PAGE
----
Basic and Translational Research Program in Sickle Cell Disease
Principal Investigator: Victor R. Gordeuk, MD
The Basic and Translational Research Program (BTRP) in Sickle Cell Disease includes Howard University, a historically-black teaching institution in the nation's capital, and Children's Research Institute, the premier provider of healthcare to children with sickle cell disease (SCD) in the area. The components of the project are:
Component 1: Neurodevelopmental Deficits among Infants and Toddlers with Sickle Cell Disease (SCD) (“Translational II”). We are undertaking a 4-year mixed cross-sectional longitudinal study of early neurodevelopmental status in children younger than 4 years with SCD.
- Characterize the prevalence and nature of the developmental deficits in infants and toddlers while controlling for Socioeconomic Status (SES).
- Examine the moderating effects of sickle cell phenotype, hematologic variables, disease severity, and parent characteristics on developmental outcome.
- Improve patient outcomes by including routine parent education about normal development and behavior during each patient visit at the SCD Clinic.
Component 2: Sickle Cell Summer for Science Program (“Administrative Core”). The main focus of the Administrative Core is to ensure general BTRP oversight and manage the Summer for Science Program at Howard University. This program will expose high school students to a laboratory research environment in a medical center and should be designed to cultivate continued interest in scientific research related to sickle cell disease.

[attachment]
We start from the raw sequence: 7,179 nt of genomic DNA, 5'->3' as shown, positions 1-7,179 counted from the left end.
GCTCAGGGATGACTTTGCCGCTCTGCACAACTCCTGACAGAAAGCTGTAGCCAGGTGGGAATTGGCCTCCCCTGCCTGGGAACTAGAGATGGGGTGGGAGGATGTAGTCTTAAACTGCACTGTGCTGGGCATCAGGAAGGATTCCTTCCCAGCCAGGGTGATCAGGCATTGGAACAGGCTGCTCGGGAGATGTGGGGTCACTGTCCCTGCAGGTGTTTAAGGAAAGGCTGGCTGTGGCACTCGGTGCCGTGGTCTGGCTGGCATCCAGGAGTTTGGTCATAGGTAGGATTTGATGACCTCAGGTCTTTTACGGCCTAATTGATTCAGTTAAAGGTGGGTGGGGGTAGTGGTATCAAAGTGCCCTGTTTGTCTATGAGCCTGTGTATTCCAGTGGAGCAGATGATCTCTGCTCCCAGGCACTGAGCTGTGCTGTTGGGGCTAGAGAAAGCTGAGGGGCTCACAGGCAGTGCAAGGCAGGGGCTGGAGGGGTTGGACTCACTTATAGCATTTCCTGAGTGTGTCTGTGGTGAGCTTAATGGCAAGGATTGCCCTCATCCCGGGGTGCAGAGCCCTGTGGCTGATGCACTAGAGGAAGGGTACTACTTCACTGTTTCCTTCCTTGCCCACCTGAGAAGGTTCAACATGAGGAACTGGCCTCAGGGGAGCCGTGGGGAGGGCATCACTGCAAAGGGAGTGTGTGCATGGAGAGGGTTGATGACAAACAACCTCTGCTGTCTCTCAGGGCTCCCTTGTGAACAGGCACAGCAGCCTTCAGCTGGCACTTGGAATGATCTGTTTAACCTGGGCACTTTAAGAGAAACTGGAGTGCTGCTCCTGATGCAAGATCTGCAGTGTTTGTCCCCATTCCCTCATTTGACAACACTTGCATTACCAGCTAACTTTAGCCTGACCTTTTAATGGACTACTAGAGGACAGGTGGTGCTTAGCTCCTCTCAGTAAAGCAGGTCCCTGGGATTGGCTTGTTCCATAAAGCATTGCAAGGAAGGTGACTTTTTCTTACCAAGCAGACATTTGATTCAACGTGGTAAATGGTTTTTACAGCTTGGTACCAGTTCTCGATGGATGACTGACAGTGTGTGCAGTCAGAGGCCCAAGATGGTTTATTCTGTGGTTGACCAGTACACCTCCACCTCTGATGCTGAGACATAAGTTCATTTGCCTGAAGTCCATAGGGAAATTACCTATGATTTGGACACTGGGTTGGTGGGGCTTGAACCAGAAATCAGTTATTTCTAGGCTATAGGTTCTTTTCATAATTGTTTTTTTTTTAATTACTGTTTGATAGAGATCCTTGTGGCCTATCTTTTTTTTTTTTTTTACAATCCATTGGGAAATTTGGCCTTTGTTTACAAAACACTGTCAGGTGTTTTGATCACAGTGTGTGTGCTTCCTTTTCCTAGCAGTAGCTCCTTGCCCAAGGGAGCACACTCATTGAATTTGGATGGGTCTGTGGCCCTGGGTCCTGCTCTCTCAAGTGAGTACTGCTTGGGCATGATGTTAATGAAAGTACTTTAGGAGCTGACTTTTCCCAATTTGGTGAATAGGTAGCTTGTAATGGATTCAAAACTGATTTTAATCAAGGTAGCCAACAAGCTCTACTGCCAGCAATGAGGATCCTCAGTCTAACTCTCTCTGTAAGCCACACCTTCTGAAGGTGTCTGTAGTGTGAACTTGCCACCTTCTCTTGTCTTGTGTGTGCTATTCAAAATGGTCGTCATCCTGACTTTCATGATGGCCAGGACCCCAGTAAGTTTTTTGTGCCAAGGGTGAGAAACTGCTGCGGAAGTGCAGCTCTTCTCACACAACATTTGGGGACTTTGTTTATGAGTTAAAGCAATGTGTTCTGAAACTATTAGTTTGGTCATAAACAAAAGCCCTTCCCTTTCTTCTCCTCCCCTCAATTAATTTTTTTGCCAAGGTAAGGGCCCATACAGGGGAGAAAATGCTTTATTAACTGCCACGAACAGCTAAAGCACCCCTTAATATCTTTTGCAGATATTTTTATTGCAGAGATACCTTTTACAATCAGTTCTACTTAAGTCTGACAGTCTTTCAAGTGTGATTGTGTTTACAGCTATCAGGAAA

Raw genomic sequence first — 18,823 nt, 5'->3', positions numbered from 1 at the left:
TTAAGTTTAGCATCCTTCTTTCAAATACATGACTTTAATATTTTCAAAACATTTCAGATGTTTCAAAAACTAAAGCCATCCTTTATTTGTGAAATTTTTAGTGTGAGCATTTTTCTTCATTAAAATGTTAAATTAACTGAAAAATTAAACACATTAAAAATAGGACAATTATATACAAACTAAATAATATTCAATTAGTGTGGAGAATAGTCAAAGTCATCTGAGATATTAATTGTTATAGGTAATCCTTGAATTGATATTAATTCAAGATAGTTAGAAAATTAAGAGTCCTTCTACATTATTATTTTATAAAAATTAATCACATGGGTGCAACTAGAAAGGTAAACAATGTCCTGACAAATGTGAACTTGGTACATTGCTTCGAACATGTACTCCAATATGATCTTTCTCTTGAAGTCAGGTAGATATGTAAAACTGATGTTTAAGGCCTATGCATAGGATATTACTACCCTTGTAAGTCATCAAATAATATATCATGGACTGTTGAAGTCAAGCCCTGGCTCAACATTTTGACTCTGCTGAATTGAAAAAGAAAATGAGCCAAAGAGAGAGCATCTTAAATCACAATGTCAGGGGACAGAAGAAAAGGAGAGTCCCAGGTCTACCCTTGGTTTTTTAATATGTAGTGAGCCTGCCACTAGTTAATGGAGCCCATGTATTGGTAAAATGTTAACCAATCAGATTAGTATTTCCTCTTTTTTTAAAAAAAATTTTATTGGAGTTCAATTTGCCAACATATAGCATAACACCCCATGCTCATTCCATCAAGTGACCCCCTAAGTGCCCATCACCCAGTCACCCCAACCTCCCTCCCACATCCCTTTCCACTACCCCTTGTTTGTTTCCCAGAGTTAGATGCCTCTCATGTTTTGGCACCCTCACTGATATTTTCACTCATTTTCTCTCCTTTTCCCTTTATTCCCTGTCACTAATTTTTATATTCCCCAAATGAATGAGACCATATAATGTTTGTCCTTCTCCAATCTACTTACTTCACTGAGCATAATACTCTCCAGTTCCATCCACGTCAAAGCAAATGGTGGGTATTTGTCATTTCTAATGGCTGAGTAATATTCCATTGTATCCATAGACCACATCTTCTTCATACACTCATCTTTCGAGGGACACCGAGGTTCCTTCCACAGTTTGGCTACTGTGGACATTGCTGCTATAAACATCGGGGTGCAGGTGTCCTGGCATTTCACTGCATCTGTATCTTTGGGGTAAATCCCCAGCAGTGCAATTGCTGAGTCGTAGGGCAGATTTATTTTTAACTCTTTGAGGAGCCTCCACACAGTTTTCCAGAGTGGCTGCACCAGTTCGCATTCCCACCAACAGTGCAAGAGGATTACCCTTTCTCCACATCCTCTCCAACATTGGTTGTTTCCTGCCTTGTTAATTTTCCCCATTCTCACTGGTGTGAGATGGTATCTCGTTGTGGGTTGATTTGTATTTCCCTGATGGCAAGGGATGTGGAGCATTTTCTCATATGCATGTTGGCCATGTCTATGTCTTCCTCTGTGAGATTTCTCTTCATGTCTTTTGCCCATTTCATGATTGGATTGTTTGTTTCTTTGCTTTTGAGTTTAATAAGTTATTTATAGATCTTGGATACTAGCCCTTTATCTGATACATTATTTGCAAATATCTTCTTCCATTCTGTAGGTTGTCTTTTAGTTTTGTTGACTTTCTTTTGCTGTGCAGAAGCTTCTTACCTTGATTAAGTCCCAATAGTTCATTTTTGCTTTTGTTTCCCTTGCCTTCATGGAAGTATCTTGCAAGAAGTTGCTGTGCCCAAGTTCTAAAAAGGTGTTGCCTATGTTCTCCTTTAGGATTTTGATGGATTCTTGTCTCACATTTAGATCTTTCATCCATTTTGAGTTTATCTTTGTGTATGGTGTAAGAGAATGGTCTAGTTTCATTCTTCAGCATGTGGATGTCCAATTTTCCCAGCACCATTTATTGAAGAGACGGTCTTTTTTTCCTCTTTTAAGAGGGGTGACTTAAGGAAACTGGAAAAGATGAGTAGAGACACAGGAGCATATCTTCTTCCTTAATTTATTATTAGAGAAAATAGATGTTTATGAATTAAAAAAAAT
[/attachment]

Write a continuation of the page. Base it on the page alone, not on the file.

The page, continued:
- Publicize, solicit, review and select applications from area high school students interested in the program.
- Develop didactic curriculum for the program to include background information about sickle cell disease, exposure to modern clinical research methodologies and regulations and introduction to current treatments and therapies for managing sickle cell disease.
- Assign each student a research mentor/adviser who will provide a specific research project to work on and present upon completion of the summer program.
Component 3: ("Sickle Cell Scholar Program") Dr. Naomi Luban, from the Children's Research Institute in Washington, DC, in conjunction with the physicians and scientist of BTRP, will develop a carefully planned, individualized research training program designed to ensure that the chosen Scholar becomes an independent physician and/or biomedical researcher focused on critical translational and clinical questions related to sickle cell disease.
- Promote the development of clinical and translational research skills of physicians and physician-scientists with a dedicated interest in the pathophysiology and treatment of sickle cell disease.
- Encourage promising young Ph.D. biomedical researchers to focus their efforts on the biochemical, genetic and genomic approaches to the complications of sickle cell disease, including, but not limited to, vasculopathy, immunogenetics and iron metabolism.
- Facilitate interactions between young clinical and translational researchers who will become future leaders in investigations leading to improved treatment of sickle cell disease and related disorders.